Re: Paper and slides on indefiniteness of CH

Obviously Pen and Sy are sort of talking past each other, which is understandable given the abstract nature of a discussion on general strategy of research in set theory with almost no mathematical specifics presented. In order to help the discussion, I have a few suggestions.

  1. Woodin and other close associates like John Steel have definite specific proposals for “settling” CH through explicit or reasonably definite conjectures. The statements are very complex, even for most set theorists, let alone logicians generally, or philosophers.
  2. Sy has raised various kinds of objections to their proposals for “settling” CH. Sy has been offering an alternative plan for “settling” CH. Sy is claiming some substantial advantages of his plan over Woodin/Steel plans. In particular, either explicitly or by inference, Sy is claiming that his plans are comparatively straightforward.
  3. I was intrigued by the offering up of a comparatively straightforward plan to “settle” CH. So I asked for Sy to provide some account of these comparatively straightforward plans here in this forum, so people can comment on them. I was hoping that this would not only help the present discussion, but also bring in some other people to comment on the advantages and disadvantages of Woodin/Steel versus Sy et al. I don’t know why I have been ignored. Sy?

Now here are some other matters related to the discussion.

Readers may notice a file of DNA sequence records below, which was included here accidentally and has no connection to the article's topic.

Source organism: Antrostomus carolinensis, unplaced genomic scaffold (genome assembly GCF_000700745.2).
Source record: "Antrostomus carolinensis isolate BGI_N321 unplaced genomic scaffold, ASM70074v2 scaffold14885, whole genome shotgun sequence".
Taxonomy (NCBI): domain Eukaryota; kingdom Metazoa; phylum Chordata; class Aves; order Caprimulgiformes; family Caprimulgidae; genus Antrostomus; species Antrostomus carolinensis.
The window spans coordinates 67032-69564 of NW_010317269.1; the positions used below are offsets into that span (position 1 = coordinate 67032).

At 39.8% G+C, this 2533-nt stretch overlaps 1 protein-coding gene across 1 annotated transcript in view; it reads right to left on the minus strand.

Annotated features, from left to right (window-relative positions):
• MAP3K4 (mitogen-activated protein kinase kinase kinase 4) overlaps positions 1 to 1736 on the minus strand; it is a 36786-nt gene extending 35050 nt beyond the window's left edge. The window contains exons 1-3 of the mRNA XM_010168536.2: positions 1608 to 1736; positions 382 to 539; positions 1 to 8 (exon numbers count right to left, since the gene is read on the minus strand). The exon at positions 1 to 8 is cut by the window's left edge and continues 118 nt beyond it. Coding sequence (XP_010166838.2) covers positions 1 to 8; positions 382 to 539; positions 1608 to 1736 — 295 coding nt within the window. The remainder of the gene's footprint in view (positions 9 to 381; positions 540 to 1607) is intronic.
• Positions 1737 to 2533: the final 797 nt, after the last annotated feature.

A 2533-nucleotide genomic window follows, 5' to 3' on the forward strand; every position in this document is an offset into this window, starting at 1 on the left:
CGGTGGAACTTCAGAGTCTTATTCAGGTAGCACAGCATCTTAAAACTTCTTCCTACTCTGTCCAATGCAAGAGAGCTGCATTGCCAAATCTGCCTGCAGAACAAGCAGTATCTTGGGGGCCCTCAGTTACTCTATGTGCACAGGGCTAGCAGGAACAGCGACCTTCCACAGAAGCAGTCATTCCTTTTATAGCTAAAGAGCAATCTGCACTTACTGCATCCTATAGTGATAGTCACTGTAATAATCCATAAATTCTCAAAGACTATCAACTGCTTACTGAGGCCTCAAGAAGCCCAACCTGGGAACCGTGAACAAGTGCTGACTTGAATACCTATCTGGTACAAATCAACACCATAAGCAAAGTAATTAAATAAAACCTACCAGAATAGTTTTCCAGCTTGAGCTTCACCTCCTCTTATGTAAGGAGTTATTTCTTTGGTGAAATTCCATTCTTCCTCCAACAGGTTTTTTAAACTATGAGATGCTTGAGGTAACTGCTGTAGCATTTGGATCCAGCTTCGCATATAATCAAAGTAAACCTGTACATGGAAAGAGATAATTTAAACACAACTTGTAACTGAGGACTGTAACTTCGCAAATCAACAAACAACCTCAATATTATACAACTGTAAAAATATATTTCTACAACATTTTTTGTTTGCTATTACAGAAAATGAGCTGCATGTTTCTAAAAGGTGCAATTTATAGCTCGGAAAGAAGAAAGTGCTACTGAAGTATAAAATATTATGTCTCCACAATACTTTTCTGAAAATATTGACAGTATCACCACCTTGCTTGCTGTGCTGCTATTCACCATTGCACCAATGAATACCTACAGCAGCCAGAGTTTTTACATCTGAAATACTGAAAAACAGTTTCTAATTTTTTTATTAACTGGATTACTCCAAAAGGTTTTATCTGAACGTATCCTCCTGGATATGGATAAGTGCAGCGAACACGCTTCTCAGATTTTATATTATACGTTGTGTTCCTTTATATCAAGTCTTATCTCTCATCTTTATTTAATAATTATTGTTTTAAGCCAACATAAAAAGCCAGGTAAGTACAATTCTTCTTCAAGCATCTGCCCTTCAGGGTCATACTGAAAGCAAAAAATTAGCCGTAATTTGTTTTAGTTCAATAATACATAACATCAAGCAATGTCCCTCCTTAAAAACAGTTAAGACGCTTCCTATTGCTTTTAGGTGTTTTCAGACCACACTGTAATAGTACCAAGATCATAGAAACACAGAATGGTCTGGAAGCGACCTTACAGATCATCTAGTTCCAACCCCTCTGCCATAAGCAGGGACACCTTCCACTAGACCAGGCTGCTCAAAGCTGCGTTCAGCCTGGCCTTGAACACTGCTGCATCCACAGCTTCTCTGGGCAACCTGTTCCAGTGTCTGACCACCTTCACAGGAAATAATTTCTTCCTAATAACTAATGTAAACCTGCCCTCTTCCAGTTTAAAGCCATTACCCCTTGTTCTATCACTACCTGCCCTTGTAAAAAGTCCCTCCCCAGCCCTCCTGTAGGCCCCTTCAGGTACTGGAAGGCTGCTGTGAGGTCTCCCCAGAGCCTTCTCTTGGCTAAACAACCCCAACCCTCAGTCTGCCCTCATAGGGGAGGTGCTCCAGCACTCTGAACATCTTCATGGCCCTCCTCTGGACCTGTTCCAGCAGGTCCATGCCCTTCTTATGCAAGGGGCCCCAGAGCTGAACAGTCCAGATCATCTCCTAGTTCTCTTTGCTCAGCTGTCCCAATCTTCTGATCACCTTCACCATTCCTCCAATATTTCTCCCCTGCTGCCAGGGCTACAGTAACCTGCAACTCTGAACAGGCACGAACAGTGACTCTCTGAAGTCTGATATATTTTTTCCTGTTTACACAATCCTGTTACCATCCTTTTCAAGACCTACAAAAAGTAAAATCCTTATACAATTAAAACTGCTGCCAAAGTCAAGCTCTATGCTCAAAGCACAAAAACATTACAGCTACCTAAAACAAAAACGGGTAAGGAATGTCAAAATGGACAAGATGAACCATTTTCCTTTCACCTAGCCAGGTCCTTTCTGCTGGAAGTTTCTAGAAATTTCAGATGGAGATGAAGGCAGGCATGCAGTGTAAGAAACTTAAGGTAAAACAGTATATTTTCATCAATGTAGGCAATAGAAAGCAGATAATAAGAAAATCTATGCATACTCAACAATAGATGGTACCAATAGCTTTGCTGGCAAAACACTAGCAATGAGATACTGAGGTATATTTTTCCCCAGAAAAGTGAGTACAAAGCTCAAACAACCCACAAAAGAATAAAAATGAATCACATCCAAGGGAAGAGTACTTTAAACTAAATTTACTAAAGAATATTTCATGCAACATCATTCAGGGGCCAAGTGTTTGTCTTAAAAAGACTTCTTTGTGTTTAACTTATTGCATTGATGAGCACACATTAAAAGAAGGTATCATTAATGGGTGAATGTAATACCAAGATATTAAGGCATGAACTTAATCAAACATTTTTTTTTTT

1. People seem to be blackboxing the idea of “good mathematics” or “good set theory.” These notions are desperately in need of some sort of elucidation particularly by people with foundational sensibilities. My working definition during my entire career has been “mathematics with a clear foundational purpose”. I do recognize that there can be “good mathematics” that does not – at least not obviously – fit that criterion. This is a crucial issue – what is good math or good set theory – as on at least one kind of reading, almost none of it has any clear foundational purpose.
  2. Sol’s use of the phrase “mental picture” in his earlier email reminded me of some ideas that I had left up in the air for some time. I buckled down and wrote the following posting to the FOM email list. I close with a copy of the substantive part.

Harvey Friedman

I have an extended abstract on some mental pictures, which can be used to arguably justify the consistency of certain formal systems.

#84  August 11, 2014

by Harvey M. Friedman*
August 11, 2014

*This research was partially supported by the John Templeton Foundation grant ID #36297. The opinions expressed here are those of the author and do not necessarily reflect the views of the John Templeton Foundation.

Abstract. All mathematicians rely on mental pictures of structures. Some can be used to offer justifications for certain axiom systems. Here we use them to make arguable justifications ranging from Zermelo set theory to ZFC to various large cardinal hypotheses.

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